The Tumultuous Months of 2011
July – it was the month when I received a phone call, consulted my Lord and a decision was made. It was the month that I scheduled a meeting with my manager to tell him that I could no longer create fireworks of activity in my classrooms in Cairo – he told me he understood, that he was sad, that I should do what I need to do and would be welcome back at any time. It was the month I smiled through moments of heartbreak, when the littlest joy could spark off a prickling of tears as I realised that that joy would have to remain when I left. It was the month when the sparkle was lost in my eyes and friends didn’t want to encounter it – gazes were averted and plastic smiles planted because no one really wanted to talk about it. That month was July.
August – it was my final month in Egypt and coincided with the month of fasting and my sister’s arrival. It was the month that I smiled real smiles and accepted the new chapter that would be written in my book of life. It was the month I climbed to the very top of the minarets in Ibn Tulun’s mosque, marvelling at the spectacular display of houses upon houses and the Citadel of Salahuddin that looked deceivingly closer than it was. It was the month I prayed the taraweeh prayers behind the owner of one of the most beautiful voices I’ve ever been blessed to hear, and the month when I discovered a Somali restaurant that would satisfy my love of Somali cuisine, albeit several months too late. It was the month when I travelled to Ain el Sokhna, sat in a plastic chair by the edge of the sea and allowed the waves to caress away my worries. It was the month when I cooked iftar with two friends who forgot to buy onions, and accepted it was a pretty good meal nonetheless. It was the month that I had suhur in the shadows of the Great Pyramids and when I witnessed the sun rising over the Nile as I bobbed along on its surface in a wind-powered felucca. It was the month when I ran around with orphans as we chased balloons on Eid, and when I realised that counting my blessings would mean less fretting. That month was August.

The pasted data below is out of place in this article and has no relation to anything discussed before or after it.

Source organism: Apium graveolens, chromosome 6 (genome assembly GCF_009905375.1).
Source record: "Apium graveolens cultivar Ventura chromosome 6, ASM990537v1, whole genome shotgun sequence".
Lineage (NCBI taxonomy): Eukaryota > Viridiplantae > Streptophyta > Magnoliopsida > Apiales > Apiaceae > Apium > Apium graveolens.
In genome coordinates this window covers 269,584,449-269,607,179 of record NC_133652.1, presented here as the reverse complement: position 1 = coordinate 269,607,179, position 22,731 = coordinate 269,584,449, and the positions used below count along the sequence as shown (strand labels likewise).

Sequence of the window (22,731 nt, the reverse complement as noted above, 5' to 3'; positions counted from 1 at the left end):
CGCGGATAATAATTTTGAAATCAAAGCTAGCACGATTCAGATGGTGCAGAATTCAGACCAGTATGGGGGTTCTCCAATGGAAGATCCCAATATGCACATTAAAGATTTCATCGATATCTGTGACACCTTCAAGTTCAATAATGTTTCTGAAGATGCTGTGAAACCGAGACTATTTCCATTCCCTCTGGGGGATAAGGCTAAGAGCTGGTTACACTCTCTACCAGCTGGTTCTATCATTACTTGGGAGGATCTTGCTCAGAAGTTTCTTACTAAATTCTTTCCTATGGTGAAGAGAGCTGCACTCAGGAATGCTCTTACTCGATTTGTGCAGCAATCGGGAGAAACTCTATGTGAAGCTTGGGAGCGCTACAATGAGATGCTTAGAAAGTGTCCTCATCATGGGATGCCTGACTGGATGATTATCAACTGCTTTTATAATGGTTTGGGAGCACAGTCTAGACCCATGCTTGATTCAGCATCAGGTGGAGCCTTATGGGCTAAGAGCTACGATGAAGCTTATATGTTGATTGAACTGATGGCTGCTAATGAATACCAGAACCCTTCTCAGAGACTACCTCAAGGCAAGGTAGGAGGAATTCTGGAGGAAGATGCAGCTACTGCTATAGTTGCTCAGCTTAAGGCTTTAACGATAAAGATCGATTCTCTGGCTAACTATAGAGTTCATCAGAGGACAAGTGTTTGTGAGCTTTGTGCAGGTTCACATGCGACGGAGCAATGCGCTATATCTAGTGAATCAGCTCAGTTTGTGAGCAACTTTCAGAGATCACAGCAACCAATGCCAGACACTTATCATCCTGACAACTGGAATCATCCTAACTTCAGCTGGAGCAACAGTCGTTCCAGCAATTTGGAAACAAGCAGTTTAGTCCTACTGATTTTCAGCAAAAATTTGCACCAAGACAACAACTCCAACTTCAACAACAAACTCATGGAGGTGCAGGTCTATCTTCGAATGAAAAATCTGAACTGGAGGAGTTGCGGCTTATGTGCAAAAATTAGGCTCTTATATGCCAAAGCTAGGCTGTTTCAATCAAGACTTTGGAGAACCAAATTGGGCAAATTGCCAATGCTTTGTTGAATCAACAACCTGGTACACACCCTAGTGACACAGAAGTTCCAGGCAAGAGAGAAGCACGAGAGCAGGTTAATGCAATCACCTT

September – the month when I couldn’t look friends in the eye, when I promised myself that I wouldn’t cry and then broke that promise the moment I sank into a dear friend’s embrace. It was the month when I had too many memories to be able to fit into the 4 suitcases I had, and when I had to leave a few behind – a part of me left here for Cairo. It was the month I sat on the plane and wrote 10 pages in my journal while the guy next to me had his eyes glued to Kung Fu Panda 2. It was the month I laid eyes on my mother for the first time in exactly a year, and surprised my children with the news that I was back for good. It was the month when my back was stabbed and whispers of lies were carried to the ears of those who held no position of importance in my life. It was the month when I closed my doors of communication as it became difficult to know who to trust, despite having always been quite trusting. Benefit of the doubt bit me big-time. That month was September.